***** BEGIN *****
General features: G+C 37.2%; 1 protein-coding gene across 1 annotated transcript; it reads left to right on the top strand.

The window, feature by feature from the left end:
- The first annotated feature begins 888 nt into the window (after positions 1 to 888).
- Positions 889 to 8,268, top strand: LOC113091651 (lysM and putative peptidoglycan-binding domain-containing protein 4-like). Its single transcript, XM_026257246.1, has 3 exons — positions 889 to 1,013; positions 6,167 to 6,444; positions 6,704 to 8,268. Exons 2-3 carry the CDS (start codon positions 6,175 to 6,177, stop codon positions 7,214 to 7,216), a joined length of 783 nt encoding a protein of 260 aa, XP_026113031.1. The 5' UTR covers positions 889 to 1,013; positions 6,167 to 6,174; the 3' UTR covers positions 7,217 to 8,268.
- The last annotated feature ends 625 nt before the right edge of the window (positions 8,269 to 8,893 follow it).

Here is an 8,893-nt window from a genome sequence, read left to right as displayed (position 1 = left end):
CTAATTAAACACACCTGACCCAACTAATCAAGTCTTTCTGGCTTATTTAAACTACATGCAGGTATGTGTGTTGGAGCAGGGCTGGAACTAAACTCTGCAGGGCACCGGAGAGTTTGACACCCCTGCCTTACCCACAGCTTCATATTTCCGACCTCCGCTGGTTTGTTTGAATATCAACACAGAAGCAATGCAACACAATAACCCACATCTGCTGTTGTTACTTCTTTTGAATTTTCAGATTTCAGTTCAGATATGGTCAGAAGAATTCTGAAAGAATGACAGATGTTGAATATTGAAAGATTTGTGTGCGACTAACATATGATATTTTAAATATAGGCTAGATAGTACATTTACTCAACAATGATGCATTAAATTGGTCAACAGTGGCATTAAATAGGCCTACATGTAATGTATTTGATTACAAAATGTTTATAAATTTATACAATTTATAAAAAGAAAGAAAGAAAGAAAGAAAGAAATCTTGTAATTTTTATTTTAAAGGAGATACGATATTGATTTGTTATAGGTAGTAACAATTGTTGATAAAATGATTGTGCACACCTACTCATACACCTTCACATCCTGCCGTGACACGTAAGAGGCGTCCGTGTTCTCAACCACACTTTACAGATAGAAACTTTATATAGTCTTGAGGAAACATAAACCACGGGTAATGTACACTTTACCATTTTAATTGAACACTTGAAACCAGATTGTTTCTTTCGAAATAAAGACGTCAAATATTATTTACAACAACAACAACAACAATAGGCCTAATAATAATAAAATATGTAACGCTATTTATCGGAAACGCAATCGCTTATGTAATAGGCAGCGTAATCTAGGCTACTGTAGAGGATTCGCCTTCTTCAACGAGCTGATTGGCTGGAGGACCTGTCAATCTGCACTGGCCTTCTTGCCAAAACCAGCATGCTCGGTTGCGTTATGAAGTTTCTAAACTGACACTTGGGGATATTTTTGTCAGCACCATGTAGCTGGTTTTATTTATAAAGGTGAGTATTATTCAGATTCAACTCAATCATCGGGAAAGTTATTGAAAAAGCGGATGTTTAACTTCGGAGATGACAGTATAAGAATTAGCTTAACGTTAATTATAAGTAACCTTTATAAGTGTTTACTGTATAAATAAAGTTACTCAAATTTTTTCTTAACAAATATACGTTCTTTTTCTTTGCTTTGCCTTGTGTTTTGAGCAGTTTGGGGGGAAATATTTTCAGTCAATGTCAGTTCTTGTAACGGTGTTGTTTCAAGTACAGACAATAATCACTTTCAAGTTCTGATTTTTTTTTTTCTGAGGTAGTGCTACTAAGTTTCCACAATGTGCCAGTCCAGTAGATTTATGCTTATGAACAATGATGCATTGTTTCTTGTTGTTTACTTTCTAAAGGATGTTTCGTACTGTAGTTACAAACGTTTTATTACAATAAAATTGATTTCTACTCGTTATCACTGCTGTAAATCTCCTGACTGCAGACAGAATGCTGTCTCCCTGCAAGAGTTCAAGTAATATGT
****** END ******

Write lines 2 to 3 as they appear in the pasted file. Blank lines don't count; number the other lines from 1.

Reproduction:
The window, feature by feature from the left end:
- The first annotated feature begins 888 nt into the window (after positions 1 to 888).